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Name: Jehanzeb
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Date: 9/25/2005

Is the sum of two irrational numbers equal to a rational number?

The sum of two rational numbers, p/q + n/m = (pm +qn)/qm. If either p/q or n/m = X or Y, respectively, and either X or Y cannot be expressed as a ratio, then the sum cannot be expressed as a ratio. However, an irrational number can be expressed as an INFINITE sum of rational numbers. This was first noted by Newton (1676), but Euler gave the first proof (1774). So the sum of two IRRATIONAL numbers can be expressed as an INFINITE SUM of rational numbers.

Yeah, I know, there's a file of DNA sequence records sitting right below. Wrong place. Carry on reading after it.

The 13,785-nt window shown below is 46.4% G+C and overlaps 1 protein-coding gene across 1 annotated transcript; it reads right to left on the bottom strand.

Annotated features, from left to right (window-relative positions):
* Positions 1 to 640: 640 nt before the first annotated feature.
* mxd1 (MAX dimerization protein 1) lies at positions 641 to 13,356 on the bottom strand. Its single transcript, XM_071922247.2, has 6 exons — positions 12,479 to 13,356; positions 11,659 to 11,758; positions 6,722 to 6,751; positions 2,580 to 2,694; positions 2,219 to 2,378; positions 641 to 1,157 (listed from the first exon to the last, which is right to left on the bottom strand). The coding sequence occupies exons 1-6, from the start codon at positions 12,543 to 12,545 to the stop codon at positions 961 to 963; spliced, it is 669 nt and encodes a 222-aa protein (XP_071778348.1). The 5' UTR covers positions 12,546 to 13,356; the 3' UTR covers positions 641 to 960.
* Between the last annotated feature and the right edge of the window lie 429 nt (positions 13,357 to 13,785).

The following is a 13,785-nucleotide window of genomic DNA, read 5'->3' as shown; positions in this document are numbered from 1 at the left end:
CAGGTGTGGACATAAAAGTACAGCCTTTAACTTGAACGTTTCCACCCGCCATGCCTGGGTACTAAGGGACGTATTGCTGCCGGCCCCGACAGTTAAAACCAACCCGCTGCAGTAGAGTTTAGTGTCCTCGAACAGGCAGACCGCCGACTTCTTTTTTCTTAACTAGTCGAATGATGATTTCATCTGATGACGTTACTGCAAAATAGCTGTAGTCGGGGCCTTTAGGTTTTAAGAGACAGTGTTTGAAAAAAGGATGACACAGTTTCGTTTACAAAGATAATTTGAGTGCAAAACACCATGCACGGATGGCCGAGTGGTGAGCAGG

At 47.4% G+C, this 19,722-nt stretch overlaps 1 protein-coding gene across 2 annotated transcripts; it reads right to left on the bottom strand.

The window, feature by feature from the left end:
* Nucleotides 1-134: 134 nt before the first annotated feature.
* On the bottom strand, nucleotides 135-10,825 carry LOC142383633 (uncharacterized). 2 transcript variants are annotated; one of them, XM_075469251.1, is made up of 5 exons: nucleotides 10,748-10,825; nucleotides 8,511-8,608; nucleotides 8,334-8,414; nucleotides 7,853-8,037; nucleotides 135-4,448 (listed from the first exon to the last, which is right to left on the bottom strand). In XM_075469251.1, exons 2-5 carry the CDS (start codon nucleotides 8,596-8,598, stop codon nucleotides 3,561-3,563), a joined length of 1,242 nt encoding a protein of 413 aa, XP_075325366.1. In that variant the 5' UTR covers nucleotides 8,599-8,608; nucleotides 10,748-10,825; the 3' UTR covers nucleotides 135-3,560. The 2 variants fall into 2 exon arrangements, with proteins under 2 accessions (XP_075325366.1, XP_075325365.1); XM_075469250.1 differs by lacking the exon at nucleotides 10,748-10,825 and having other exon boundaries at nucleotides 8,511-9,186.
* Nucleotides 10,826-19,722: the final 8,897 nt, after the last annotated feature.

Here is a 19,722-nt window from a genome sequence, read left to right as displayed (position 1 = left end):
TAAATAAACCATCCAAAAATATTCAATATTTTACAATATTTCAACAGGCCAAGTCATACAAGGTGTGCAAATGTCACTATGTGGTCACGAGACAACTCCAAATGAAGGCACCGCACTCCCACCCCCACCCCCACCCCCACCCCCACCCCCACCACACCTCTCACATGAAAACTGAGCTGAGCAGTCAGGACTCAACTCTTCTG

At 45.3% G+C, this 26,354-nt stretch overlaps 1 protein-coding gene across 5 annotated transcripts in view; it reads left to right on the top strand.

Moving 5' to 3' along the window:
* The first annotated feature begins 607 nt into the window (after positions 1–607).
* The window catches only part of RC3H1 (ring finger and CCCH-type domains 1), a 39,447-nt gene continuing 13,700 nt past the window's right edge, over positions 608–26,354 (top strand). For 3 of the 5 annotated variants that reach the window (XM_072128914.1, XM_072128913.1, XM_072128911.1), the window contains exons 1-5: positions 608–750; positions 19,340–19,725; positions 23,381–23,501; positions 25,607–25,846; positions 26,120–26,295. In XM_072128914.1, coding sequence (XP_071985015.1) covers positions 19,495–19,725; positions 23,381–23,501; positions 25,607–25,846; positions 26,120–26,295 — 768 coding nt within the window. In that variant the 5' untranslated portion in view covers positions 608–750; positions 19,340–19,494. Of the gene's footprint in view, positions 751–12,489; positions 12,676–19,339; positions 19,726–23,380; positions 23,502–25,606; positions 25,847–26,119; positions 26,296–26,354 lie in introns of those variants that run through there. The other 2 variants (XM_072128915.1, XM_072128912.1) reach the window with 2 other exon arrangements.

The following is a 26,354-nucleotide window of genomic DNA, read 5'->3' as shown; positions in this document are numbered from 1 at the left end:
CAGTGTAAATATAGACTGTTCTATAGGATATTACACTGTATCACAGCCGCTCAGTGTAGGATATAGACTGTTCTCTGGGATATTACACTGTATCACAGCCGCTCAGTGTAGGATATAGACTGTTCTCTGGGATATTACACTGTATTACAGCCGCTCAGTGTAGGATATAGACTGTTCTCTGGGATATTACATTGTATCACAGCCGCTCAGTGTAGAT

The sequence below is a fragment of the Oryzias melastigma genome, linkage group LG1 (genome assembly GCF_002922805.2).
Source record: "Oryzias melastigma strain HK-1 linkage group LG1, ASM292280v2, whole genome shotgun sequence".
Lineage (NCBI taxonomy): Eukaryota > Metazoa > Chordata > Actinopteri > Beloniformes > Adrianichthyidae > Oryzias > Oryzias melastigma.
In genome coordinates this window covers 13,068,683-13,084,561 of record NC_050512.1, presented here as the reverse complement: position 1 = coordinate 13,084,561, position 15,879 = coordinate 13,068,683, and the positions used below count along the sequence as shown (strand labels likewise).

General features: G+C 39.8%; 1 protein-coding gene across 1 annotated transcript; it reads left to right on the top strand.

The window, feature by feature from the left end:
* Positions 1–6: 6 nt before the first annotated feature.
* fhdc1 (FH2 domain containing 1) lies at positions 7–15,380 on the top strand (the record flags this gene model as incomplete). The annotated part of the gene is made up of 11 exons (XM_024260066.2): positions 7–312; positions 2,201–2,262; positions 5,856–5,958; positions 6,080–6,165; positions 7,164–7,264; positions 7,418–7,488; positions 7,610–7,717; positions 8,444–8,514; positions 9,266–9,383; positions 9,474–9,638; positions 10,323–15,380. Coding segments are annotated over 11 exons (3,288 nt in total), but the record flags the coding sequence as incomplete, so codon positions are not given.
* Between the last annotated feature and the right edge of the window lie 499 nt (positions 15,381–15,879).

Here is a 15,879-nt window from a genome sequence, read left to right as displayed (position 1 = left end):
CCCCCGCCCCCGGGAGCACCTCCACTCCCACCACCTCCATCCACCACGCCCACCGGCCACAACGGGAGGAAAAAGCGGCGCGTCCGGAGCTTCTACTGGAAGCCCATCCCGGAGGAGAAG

Vince Calder


Two irrational numbers very RARELY add up to a rational number.

Any integer, finite decimal, or repeating decimal is a rational number. A rational number can be represented as a fraction. An irrational number cannot. It IS true that two RATIONAL numbers add up to a rational number: two fractions always add up to a fraction. Here are two examples: (1/2)+(1/3)=(5/6), 1+3=4. The latter applies because you can represent it as (1/1)+(3/1)=(4/1).

However, sqrt(2) is not rational because there is no fraction, no ratio of integers, that will equal sqrt(2). It calculates to be a decimal that never repeats and never ends. The same can be said for sqrt(3). Also, there is no way to write sqrt(2)+sqrt(3) as a fraction. In fact, the representation is already in its simplest form. To get two irrational numbers to add up to a rational number, you need to add irrational numbers such as [1+sqrt(2)] and [1-sqrt(2)]. In this case, the irrational portions just happen to cancel out, leaving: [1+sqrt(2)]+[1-sqrt(2)]=2. 2 is a rational number (i.e. 2/1).

Dr. Ken Mellendorf
Physics Instructor
Illinois Central College

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